As a writer, a reader, and a watcher of television shows, I have seen my share of romance portrayed in various ways. If you have viewed any of the shows on the various Hallmark channels you might have an idea where part of this blog is going. Those shows, as nice as they are, both their mysteries and their romances, are all pretty much alike. Gal meets guy, they clash, they see some potential in each other, then something pops up that makes them each think this will never work, but during the last five minutes of every show the truth comes out, they really are meant for each other, they kiss. End of story.
Some books and shows, even on the Hallmark channels, do have a different view of life and love. I wish there was more variety, but I understand that some publishers and producers have a formula they wish their authors and screenwriters to follow. In the majority of them, usually in the romance genre or mystery/romance genre, the romance part might be sweet, but the outcome is preordained. But is all romance or even, dare I say it, love, so predictable? What about what happens in real life? In your life?
Since this blog is the first in a series entitled: Write What You Know… and Make Up the Rest, let me share a page from my own life. I have had many jobs where I learned things that ended up in my novels and short stories. One really nice thing that happened while working at a bank is the story I am going to tell you now.
One day while working at the bank I caught a glimpse of faded denim jeans and a pair of cowboy boots on some guy’s feet in my boss’s office. I looked through the opening and saw a nice looking guy chatting with her. The guy ended up working for me. His name was Richard. I was given two people to train at the same time. Both Richard and a woman. She needed her hand held through the entire process. My section dealt with stocks and bonds, purchase offers and mergers. This was the one place in the Trust Department of Lloyd’s Bank that could actually lose money (other than a bank robbery) if we didn’t get assets to the right place before a deadline. The lady who hired me said it was like spinning plates on poles. I would have to keep all those plates turning or the bank could lose millions. The gal I was trying to train ended up going to another department because she couldn’t spin all those plates.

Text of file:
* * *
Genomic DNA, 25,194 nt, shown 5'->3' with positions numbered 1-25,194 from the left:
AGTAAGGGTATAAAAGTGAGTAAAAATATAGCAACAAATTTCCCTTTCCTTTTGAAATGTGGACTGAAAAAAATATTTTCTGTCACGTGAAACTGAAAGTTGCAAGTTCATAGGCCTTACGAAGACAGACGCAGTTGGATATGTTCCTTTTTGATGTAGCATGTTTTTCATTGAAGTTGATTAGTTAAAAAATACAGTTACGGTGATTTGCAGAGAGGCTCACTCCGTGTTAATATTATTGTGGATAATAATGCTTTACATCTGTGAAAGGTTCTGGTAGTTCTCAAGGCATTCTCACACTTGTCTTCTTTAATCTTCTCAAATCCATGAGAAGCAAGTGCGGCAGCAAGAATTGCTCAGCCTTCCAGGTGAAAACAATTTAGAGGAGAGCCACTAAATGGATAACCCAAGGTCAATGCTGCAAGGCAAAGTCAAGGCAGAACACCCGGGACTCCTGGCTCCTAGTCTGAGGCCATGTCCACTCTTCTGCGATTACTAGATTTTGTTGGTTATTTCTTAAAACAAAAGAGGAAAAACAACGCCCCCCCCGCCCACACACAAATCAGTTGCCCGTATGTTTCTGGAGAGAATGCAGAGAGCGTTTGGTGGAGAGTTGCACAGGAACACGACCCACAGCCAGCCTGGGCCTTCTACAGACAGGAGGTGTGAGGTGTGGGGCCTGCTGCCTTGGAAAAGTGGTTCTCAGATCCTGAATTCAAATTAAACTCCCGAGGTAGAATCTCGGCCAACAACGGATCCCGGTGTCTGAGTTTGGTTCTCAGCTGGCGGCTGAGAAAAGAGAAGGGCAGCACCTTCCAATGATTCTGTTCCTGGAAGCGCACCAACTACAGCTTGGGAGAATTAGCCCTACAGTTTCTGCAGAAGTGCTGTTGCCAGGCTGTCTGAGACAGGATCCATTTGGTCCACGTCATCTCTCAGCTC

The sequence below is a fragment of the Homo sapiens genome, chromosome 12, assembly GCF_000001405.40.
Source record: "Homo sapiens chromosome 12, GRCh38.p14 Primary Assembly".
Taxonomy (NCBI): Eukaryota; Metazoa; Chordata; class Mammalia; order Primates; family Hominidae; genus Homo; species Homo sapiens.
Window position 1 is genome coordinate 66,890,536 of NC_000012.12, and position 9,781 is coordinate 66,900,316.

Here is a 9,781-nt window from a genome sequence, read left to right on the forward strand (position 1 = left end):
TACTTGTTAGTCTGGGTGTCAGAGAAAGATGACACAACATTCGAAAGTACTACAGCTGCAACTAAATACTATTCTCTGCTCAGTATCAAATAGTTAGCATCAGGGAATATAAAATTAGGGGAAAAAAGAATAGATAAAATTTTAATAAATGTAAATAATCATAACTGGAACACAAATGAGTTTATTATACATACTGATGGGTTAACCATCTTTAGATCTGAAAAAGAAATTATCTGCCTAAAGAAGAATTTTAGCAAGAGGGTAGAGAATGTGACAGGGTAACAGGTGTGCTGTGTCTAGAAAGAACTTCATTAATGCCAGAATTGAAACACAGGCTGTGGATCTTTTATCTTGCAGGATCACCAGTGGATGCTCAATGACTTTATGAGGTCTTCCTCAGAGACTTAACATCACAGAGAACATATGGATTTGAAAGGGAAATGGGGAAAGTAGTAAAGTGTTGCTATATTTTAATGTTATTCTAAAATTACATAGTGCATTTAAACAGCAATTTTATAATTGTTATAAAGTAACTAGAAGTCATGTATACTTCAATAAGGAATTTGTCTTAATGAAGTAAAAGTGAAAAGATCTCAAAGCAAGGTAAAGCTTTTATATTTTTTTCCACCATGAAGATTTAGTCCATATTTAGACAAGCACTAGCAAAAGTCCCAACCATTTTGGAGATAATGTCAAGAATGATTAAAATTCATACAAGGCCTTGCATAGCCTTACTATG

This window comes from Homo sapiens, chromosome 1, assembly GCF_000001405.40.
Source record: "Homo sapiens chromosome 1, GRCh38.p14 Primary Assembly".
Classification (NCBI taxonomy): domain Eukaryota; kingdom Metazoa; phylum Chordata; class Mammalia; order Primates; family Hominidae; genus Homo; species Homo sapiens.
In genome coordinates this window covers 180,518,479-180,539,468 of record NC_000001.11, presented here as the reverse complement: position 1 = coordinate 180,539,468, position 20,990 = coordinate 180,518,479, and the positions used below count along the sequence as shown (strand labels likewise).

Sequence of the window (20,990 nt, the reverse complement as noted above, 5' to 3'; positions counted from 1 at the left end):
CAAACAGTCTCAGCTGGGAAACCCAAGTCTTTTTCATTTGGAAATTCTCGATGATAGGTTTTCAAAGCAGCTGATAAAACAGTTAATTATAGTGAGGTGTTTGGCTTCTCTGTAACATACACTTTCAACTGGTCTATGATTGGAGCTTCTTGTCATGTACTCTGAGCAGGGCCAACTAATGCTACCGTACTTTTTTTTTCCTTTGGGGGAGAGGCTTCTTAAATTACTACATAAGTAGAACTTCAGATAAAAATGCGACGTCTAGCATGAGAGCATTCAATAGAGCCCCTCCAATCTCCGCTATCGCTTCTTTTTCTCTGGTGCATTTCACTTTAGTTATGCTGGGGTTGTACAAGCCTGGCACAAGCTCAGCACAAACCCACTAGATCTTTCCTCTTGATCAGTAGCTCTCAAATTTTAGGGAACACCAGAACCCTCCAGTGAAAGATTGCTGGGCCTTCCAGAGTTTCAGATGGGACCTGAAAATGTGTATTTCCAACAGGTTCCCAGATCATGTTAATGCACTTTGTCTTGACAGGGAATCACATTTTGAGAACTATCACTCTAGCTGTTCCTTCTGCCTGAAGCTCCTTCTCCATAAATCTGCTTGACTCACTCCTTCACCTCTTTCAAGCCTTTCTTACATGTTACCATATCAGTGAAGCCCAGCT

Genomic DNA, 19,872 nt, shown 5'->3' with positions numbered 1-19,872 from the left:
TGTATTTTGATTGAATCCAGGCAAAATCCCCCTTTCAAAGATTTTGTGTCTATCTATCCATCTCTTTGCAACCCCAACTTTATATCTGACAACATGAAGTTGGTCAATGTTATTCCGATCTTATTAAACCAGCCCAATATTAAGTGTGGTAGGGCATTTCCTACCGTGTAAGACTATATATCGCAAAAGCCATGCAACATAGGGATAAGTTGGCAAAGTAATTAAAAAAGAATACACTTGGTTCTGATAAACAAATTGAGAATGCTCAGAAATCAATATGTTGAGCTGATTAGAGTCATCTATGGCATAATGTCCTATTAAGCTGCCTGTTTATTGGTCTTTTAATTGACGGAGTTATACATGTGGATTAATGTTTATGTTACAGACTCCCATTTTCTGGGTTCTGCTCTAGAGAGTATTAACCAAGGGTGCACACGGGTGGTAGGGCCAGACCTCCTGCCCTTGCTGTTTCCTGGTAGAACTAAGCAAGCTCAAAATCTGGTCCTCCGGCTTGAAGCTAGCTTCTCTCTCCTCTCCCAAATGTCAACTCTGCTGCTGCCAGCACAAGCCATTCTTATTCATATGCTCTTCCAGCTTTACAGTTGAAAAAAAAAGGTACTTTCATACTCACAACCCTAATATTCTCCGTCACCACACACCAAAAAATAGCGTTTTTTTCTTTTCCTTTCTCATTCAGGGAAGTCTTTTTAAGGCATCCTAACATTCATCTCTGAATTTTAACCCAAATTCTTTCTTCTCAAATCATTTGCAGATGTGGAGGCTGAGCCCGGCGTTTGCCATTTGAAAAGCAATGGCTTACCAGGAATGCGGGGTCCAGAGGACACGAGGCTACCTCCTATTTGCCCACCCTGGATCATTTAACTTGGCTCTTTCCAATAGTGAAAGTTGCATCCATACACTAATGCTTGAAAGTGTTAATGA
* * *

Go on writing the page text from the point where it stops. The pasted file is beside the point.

Richard was a different story. I would give him a rough idea of what was needed and he did it. Never lost a dime. We even got a commendation from the bank when we saved them about $30,000 when a customer asked the impossible. We made it happen. Then I asked Richard over for dinner one night. We talked about movies we both liked and the books we had read. We started dating. But there was a problem. The bank had a policy that employees couldn’t date. Dilemma. Richard knew I was getting close to tenure. After ten years on the job, I would be eligible for a pension eventually. He offered to look for another job. He got one at a broker’s office making more money than he was making at the bank.
Then a job offer came my way. Our biggest client wanted someone to do basically what I had been doing at the bank. I would have taken it, but the bank had another “policy” that said employees at the bank and this investment firm wouldn’t steal each other’s employees. I mentioned to the lady who had wanted to hire me that this former employee of the bank would be a great alternative. Of course it was Richard and he got the job at nearly twice what I was making. Then one evening when he was visiting me at home he asked me to marry him.
Now you have to understand my situation. I was thirty-eight years old, five years older than he was. I had been on my own for a long time. I didn’t know if I was cut out for marriage. I told him that. He said he’d wait for me to make a decision. For nearly a year he kept asking me if I wanted to get married. I kept saying I was thinking about it. Then one day I was listening to music at home. Several were songs about love and I realized I had absolutely no reason NOT to marry him. I knew it was his laundry day. I drove down to Monterey Park where he lived and found his laundromat. Richard was kind of surprised to see me, but he kept pulling his clothes out of the dryer and folding them. Finally he looked up and casually asked me to marry him… and I said “Yes.” It took him a few seconds to realize what I had said.